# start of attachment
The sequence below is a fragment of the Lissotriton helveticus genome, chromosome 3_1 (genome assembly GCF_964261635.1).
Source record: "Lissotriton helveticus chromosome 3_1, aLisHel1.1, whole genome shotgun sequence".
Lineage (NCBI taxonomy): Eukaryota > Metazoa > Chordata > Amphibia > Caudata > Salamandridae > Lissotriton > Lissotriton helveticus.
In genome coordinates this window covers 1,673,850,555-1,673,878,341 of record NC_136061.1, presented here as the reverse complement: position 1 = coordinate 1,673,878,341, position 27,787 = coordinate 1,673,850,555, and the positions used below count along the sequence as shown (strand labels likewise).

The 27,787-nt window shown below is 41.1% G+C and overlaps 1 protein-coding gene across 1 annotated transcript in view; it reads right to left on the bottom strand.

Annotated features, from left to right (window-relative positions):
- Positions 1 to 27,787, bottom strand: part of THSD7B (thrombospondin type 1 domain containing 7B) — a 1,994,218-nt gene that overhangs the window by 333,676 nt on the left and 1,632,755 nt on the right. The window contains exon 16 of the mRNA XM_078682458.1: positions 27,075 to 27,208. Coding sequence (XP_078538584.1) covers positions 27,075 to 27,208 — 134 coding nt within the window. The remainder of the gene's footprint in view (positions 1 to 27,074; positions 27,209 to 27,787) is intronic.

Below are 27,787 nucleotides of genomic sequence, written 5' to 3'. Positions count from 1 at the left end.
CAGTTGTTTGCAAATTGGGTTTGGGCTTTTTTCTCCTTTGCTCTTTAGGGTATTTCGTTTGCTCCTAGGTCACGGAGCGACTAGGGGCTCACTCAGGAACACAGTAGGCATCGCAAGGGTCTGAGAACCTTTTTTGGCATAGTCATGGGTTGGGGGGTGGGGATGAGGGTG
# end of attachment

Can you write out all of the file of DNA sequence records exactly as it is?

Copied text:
The sequence below is a fragment of the Lissotriton helveticus genome, chromosome 3_1 (genome assembly GCF_964261635.1).
Source record: "Lissotriton helveticus chromosome 3_1, aLisHel1.1, whole genome shotgun sequence".
Lineage (NCBI taxonomy): Eukaryota > Metazoa > Chordata > Amphibia > Caudata > Salamandridae > Lissotriton > Lissotriton helveticus.
In genome coordinates this window covers 1,673,850,555-1,673,878,341 of record NC_136061.1, presented here as the reverse complement: position 1 = coordinate 1,673,878,341, position 27,787 = coordinate 1,673,850,555, and the positions used below count along the sequence as shown (strand labels likewise).

The 27,787-nt window shown below is 41.1% G+C and overlaps 1 protein-coding gene across 1 annotated transcript in view; it reads right to left on the bottom strand.

Annotated features, from left to right (window-relative positions):
- Positions 1 to 27,787, bottom strand: part of THSD7B (thrombospondin type 1 domain containing 7B) — a 1,994,218-nt gene that overhangs the window by 333,676 nt on the left and 1,632,755 nt on the right. The window contains exon 16 of the mRNA XM_078682458.1: positions 27,075 to 27,208. Coding sequence (XP_078538584.1) covers positions 27,075 to 27,208 — 134 coding nt within the window. The remainder of the gene's footprint in view (positions 1 to 27,074; positions 27,209 to 27,787) is intronic.

Below are 27,787 nucleotides of genomic sequence, written 5' to 3'. Positions count from 1 at the left end.
CAGTTGTTTGCAAATTGGGTTTGGGCTTTTTTCTCCTTTGCTCTTTAGGGTATTTCGTTTGCTCCTAGGTCACGGAGCGACTAGGGGCTCACTCAGGAACACAGTAGGCATCGCAAGGGTCTGAGAACCTTTTTTGGCATAGTCATGGGTTGGGGGGTGGGGATGAGGGTG